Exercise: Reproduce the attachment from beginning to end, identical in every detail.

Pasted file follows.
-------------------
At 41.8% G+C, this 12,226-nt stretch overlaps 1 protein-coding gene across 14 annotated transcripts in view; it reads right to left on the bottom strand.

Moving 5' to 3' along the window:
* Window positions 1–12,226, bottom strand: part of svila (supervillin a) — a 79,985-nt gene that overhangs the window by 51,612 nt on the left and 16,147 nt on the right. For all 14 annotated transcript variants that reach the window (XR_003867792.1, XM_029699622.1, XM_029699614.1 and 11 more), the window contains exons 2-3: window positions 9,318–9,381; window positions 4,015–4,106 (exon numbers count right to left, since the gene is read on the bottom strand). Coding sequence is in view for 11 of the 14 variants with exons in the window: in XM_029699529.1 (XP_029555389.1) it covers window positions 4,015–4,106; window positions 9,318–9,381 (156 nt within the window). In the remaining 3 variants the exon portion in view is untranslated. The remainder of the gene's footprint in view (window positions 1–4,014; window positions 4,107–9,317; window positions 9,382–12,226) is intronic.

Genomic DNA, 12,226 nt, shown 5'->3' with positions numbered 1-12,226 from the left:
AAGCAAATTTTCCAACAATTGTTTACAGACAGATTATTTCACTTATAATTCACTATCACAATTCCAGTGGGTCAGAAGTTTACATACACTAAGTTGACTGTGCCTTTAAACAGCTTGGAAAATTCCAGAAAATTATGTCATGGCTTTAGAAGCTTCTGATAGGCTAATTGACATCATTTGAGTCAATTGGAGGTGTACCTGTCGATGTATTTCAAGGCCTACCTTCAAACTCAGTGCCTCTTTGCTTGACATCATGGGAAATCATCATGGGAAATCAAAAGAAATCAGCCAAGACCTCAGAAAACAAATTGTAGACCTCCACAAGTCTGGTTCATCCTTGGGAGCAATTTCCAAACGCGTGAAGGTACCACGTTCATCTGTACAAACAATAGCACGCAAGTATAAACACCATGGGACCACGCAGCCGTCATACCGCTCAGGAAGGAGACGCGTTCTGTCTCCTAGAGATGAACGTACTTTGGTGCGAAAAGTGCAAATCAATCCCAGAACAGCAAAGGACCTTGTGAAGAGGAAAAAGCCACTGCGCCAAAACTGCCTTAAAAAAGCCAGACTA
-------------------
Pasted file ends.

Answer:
At 41.8% G+C, this 12,226-nt stretch overlaps 1 protein-coding gene across 14 annotated transcripts in view; it reads right to left on the bottom strand.

Moving 5' to 3' along the window:
* Window positions 1–12,226, bottom strand: part of svila (supervillin a) — a 79,985-nt gene that overhangs the window by 51,612 nt on the left and 16,147 nt on the right. For all 14 annotated transcript variants that reach the window (XR_003867792.1, XM_029699622.1, XM_029699614.1 and 11 more), the window contains exons 2-3: window positions 9,318–9,381; window positions 4,015–4,106 (exon numbers count right to left, since the gene is read on the bottom strand). Coding sequence is in view for 11 of the 14 variants with exons in the window: in XM_029699529.1 (XP_029555389.1) it covers window positions 4,015–4,106; window positions 9,318–9,381 (156 nt within the window). In the remaining 3 variants the exon portion in view is untranslated. The remainder of the gene's footprint in view (window positions 1–4,014; window positions 4,107–9,317; window positions 9,382–12,226) is intronic.

Genomic DNA, 12,226 nt, shown 5'->3' with positions numbered 1-12,226 from the left:
AAGCAAATTTTCCAACAATTGTTTACAGACAGATTATTTCACTTATAATTCACTATCACAATTCCAGTGGGTCAGAAGTTTACATACACTAAGTTGACTGTGCCTTTAAACAGCTTGGAAAATTCCAGAAAATTATGTCATGGCTTTAGAAGCTTCTGATAGGCTAATTGACATCATTTGAGTCAATTGGAGGTGTACCTGTCGATGTATTTCAAGGCCTACCTTCAAACTCAGTGCCTCTTTGCTTGACATCATGGGAAATCATCATGGGAAATCAAAAGAAATCAGCCAAGACCTCAGAAAACAAATTGTAGACCTCCACAAGTCTGGTTCATCCTTGGGAGCAATTTCCAAACGCGTGAAGGTACCACGTTCATCTGTACAAACAATAGCACGCAAGTATAAACACCATGGGACCACGCAGCCGTCATACCGCTCAGGAAGGAGACGCGTTCTGTCTCCTAGAGATGAACGTACTTTGGTGCGAAAAGTGCAAATCAATCCCAGAACAGCAAAGGACCTTGTGAAGAGGAAAAAGCCACTGCGCCAAAACTGCCTTAAAAAAGCCAGACTA